ED Accreditation Update

If the Joint Commission surveyor doesn’t understand how your ED is compliant, what should you do?

You can win disagreements with surveyors — here’s how

When you have a patient in your ED who isn’t breathing, you make resuscitation a priority, and worry about patient identification later. But what happens when you have an accreditation surveyor who says you absolutely can’t give any medication to any patient without addressing patient identification?

Well, after you finish pulling out your hair . . .

One hospital administrator encountered the above scenario in her ED during a survey by the Joint Commission on Accreditation of Healthcare Organizations.

She subsequently called the Joint Commission account representative and it’s Standards Interpretation Group.

"The [Standards Interpretation Group] said it was not the intent to delay medical care in an emergency situation before having an identification number," says Julie Gresham, RN, clinical manager of nursing administration and the Joint Commission coordinator for Tulare (CA) District Healthcare System.

The Joint Commission removed that deficiency from Tulare’s report, she notes.

EDs are different

EDs have long struggled with the fact that their way of complying with standards may look different from the rest of the hospital, because EDs are different from the rest of the hospital.

The examples are numerous: nutritional screening, falls prevention, pain assessment, history and physical examinations, and pharmacy pre-review of medication orders, just to name a few, notes Bud Pate, director of clinical operations improvement at The Greeley Company, a Marblehead, MA-based consulting company that specializes in accreditation, quality improvement, medical staff credentialing, medical staff functioning, and patient flow.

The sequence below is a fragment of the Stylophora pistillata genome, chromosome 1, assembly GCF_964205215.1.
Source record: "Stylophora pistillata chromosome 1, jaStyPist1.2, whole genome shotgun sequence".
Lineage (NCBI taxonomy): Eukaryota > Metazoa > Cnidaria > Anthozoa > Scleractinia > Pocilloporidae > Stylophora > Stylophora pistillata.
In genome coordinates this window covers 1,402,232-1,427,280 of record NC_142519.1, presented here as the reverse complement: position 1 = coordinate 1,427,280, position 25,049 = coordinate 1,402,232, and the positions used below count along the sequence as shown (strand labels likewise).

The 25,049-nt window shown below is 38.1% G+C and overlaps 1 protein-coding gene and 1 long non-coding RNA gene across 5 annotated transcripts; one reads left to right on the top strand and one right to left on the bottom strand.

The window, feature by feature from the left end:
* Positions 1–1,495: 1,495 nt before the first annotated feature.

"They’re all done, but they’re done differently" in the ED, he adds. "Because care is expedited, it will look different than the inpatient process."

Follow these 5 steps with surveyors

The biggest misconception among ED managers and others is that when your individualized approach isn’t recognized by the surveyor, you can’t disagree, says Joe Cappiello, BSN, MA, vice president for accreditation field operations at the Joint Commission.

"Of course you can disagree," Cappiello points out.

Pate agrees. "There’s a place and a time to do it, and a way to do it, but the biggest misconception is that what they say is gospel or that they understand your system perfectly," he says.

Consider these suggestions for a successful discussion when you disagree with a surveyor:

  • Don’t react with anger.

Make the discussion friendly, Pate suggests. Don’t disagree with a surveyor in front of other staff, he says. "Do it in a positive way, giving them mutual respect," Pate adds.

Sometimes, people’s reactions are exaggerated by the level of tension during a survey, Cappiello says. However, surveys should not be tense situations, he maintains.

"If you have done all things you should, in other words, filling out periodic performance reviews, you’re engaged in continued readiness — all the things we have talked about for years — the survey should be your chance to demonstrate compliance," he continues. "It shouldn’t be viewed as single event, test, or battle."

  • Ensure you understand the surveyor.

Make sure you understand the surveyor’s issue or request, Cappiello says.

The standards and the requirements of the Joint Commission make sense from a patient safety or efficiency standpoint, Pate explains.

"Therefore, if what the surveyor is saying doesn’t make clinical sense, you need to hang with it until you understand the clinical sense of what’s being said; otherwise, you can’t address it," he says.

Differentiate between a suggestion and a requirement for improvement, Pate advises. You can ask, "Was this a suggestion or a deviation from the standard?"

He suggests that if the surveyor says it is a deviation from the standard, and you don’t understand how that statement makes clinical sense, say, "Help me understand. What should we be doing?"

"It may become apparent that they misunderstood the process," Pate says. "Or they may understand, but they think your process doesn’t comply with the standard."

In the latter case, let them explain the logic of the standard to you, he advises.